Thanks to being socialised to disassociate from our bodies, we assume that if we buy, be, do or have the ‘right’ things then we will feel OK. We expect that we ‘shouldn’t’ feel anxious. And we also expect to be sure of ourselves all the time and that if we’re not, it’s a bad thing. There’s also an expectation that if we felt certain about something in the past then we should do for all time. No backsies! And, of course, we expect that if we don’t want to deal with something that we can just shove it down and not experience any emotional repercussions.
While certainty is helpful—you want to be sure you’re removing the right body part in surgery, that you’re driving on the right side of the road, that you’ve undertaken a strong level of due diligence and degree of consideration for a major decision— it’s fluid. Our body responds to what’s going on in our inner and outer world, and these aren’t static. We can also do all the supposedly ‘right’ things and still experience anxiety or not feel ‘100% certain’.
In reality, we need less certainty than we think. What we’re often desiring is the ability to control the uncontrollable, and that’s never going to happen.
We experience more self-assurance when we allow ourselves to know ourselves.
It’s that willingness to be guided by our values and boundaries. In this way, even when circumstances or decisions change, and life decides to be its usual unpredictable self, we have our self-awareness and self-knowledge to draw on.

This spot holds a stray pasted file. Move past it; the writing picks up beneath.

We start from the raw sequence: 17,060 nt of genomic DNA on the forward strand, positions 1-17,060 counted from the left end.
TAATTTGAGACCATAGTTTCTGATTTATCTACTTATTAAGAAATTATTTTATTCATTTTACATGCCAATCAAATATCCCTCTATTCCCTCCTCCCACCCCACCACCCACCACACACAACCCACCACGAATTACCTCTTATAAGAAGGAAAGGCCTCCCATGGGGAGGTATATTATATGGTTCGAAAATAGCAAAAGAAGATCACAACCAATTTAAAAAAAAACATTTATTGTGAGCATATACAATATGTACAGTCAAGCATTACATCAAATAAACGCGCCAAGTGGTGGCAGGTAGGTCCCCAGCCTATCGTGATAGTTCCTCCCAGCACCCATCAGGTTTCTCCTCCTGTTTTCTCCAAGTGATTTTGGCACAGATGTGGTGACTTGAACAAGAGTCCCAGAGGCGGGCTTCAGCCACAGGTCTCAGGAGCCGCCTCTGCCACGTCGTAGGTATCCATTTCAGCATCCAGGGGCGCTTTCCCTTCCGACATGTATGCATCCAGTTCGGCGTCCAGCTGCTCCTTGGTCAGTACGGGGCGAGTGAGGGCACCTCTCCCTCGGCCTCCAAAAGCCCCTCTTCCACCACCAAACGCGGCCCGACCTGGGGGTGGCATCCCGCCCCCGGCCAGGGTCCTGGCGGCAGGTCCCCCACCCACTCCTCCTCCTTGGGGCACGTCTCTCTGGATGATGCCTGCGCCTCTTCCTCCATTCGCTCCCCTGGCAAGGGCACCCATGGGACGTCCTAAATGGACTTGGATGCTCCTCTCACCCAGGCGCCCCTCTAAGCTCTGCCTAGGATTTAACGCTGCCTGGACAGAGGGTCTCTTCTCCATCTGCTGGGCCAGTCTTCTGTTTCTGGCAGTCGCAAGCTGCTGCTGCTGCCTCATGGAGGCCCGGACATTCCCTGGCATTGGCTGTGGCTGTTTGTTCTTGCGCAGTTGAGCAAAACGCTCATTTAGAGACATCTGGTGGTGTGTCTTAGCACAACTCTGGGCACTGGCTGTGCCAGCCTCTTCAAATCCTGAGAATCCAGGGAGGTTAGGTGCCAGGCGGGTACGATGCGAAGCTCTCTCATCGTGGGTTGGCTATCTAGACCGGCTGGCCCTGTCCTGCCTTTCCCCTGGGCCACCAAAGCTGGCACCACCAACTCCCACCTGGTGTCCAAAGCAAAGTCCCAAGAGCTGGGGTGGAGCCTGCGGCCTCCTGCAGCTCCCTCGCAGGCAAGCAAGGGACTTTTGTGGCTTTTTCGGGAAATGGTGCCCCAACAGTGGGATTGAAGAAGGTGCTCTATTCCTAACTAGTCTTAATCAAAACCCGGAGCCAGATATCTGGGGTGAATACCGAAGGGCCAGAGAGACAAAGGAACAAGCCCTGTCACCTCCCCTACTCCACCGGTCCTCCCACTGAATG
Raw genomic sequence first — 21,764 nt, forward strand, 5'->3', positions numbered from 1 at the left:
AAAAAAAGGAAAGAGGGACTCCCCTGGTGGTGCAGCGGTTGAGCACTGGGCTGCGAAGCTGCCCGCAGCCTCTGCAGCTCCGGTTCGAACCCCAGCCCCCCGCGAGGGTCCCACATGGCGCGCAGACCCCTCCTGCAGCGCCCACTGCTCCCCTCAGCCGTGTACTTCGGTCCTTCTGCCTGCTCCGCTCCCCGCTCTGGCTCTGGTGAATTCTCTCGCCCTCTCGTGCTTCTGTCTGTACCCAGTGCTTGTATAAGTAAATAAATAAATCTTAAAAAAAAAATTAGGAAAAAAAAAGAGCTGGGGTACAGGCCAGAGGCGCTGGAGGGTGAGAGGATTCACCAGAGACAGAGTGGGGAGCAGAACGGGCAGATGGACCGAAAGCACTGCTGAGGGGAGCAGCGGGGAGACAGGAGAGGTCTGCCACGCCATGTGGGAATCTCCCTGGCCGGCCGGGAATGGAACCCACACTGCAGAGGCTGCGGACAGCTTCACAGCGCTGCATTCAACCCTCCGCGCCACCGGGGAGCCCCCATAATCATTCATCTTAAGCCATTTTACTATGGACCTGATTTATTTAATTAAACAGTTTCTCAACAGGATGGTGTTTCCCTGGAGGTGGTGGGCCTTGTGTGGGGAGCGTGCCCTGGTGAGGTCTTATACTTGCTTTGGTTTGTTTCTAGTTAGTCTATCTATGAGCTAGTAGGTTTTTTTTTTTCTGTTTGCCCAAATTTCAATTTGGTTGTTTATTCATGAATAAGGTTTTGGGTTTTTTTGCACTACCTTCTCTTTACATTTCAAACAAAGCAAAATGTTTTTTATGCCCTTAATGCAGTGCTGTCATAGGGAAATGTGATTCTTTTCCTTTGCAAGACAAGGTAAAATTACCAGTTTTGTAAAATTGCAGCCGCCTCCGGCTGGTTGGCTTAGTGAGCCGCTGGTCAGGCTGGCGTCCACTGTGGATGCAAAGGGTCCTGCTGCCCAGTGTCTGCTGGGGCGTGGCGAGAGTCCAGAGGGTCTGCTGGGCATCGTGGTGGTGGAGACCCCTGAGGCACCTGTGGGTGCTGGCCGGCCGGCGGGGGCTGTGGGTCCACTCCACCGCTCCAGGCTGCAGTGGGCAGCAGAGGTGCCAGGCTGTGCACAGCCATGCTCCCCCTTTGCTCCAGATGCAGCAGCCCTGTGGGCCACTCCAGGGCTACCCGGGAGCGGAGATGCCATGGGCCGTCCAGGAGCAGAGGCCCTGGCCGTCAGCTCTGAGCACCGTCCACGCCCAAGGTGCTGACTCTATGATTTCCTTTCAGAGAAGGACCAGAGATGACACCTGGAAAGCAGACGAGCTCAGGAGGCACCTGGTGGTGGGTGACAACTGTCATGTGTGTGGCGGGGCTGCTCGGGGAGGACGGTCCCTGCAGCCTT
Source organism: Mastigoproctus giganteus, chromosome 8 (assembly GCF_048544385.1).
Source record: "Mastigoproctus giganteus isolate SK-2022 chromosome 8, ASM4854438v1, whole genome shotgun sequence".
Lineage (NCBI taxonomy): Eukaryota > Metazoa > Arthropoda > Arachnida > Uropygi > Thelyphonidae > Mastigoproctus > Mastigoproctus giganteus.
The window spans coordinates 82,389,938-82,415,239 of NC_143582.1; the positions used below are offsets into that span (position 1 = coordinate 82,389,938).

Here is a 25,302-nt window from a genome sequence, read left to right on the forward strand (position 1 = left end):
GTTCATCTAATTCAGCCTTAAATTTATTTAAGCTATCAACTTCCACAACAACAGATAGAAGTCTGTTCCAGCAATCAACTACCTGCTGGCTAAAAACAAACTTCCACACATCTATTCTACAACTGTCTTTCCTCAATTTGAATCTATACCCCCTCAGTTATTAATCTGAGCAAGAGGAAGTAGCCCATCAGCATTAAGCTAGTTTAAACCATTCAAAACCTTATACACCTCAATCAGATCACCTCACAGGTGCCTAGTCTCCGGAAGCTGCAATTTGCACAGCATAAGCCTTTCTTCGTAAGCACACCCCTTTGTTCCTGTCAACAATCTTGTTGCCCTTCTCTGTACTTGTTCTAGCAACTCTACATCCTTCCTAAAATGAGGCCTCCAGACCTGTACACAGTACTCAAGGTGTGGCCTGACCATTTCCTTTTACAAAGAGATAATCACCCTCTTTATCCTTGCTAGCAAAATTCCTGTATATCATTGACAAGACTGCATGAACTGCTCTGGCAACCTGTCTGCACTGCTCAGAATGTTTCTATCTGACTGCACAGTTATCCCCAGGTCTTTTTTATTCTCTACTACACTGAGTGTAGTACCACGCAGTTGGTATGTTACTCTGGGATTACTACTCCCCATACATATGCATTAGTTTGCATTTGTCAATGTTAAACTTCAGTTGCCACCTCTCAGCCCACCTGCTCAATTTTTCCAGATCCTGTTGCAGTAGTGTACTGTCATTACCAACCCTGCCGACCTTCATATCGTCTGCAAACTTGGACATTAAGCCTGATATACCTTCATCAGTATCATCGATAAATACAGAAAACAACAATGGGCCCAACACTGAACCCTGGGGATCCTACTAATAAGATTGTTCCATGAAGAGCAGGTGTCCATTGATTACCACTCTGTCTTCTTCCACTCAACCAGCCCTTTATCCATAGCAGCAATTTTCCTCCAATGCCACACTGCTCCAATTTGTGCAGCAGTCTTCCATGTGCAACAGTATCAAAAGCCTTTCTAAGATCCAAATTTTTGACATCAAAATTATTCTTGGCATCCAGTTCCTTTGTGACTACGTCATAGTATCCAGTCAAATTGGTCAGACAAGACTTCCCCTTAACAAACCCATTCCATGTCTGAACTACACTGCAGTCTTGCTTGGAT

The truth is, we expect too much of ourselves and we’re also going to experience anxiety sometimes. Much as we might like to delete it, we can’t cherry-pick which emotions we want to deal with.
We can’t be and do things in a certain way for a long time and not feel weirded out by doing things differently. We can’t, for instance, avoid saying no, having limits, creating boundaries and then expect to ‘just’ feel OK with owning our right to do these. Of course we’re going to feel panicked, anxious, afraid, uncomfortable, worried and guilty. In this unfamiliar territory, our body interprets danger. It thinks we’re doing something wrong.
Anxiety or feeling uncertain doesn’t always equal something being wrong. It’s a cue to check in with and reassure ourselves. When we’re willing to feel our feelings and listen to ourselves, we can have a reasonable degree of certainty that we’re going to be OK. We might not be able to control the uncontrollable, but at least we know that we have our back.
Are you ready to stop silencing and hiding yourself in an attempt to “please” or protect yourself from others? My new book, The Joy of Saying No: A Simple Plan to Stop People Pleasing, Reclaim Boundaries, and Say Yes to the Life You Want (HarperCollins/Harper Horizon), is out now.